ANSWER 1: No. This extremely dangerous operation is accomplished by rotating the two metal rings on the back of the CRT. These rings are usually glued together and they move the image diagonally. By adjusting the two diagonals one can achieve the desired position.

The rings will need to move separately in order to adjust them, so the dab of paint that glues them together will need to be cracked (this can usually be accomplished by just rotating the rings, but sometimes they will have to be gently pried apart). Let me repeat this is a very dangerous adjustment as it is impossible to do with the machine off and the tabs on the rings are within millimetres of 9k volts. The preferred method is to rotate the rings with a non-conductive probe (laymen call these unsharpened pencils or plastic pen barrels.

ANSWER 2: I don't think any of the 4 pots are going to accomplish what you're wanting. There's also an adjustment on the yoke of the CRT, just in front of the small video board that plugs into the back of the CRT. If you look closely there should be a small lever/arm that you can move. As you move this, the alignment of your CRT video should also move right/left. Since this area is right in the middle of some high voltage and has to be done with the system/CRT on, it's not exactly something for the faint of heart or inexperienced to attempt.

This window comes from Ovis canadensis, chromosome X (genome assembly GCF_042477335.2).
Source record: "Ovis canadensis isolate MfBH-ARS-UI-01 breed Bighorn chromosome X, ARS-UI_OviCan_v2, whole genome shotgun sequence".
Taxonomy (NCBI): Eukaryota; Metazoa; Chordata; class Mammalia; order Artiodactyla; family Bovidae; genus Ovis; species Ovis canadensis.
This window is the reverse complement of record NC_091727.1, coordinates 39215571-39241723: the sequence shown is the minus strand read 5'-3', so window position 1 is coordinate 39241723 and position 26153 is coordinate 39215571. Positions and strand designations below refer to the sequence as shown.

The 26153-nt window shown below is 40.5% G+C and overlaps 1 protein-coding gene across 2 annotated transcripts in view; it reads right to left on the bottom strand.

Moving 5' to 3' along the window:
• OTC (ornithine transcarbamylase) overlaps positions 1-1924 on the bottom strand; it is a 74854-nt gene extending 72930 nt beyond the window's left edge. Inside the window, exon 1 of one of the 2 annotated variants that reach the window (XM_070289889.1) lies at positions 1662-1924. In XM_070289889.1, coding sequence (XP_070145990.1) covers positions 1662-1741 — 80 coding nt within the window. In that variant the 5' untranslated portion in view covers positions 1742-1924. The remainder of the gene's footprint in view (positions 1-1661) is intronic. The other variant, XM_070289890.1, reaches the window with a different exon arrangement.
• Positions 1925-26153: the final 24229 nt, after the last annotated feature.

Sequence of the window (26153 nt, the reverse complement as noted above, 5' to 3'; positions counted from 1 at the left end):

The internal monitor on our SE/30 has started acting strangely. At seemingly random intervals, the picture momentarily shakes and shrinks toward the center, then snaps back to normal size. Is this the beginning of the end for the monitor component on this six-year old machine (used eight hours a day during that period) and is this time to replace it, or is there likely to be some easily correctable connector problem? The Dead Mac Scrolls doesn't seem to address a problem like this.
ANSWER 1: I had essentially the same problem occur on an SE, and since the two machines are so closely related, it may be the cause in your case - bad solder joint. Solder tends to get brittle with age, probably caused to an extent by the heating and cooling that takes place. That's why you might notice the problem gets better or worse as the machine heats up.

I was lucky that the solder problem was with one of the large wires that runs from the analog board, the one that's mounted vertically on the left facing the front of the machine. About all you can do is take a soldering pistol to each of the solder joints and heat them up. Have a roll of solder handy in case what's on the connection gets stubborn and won't melt down real well.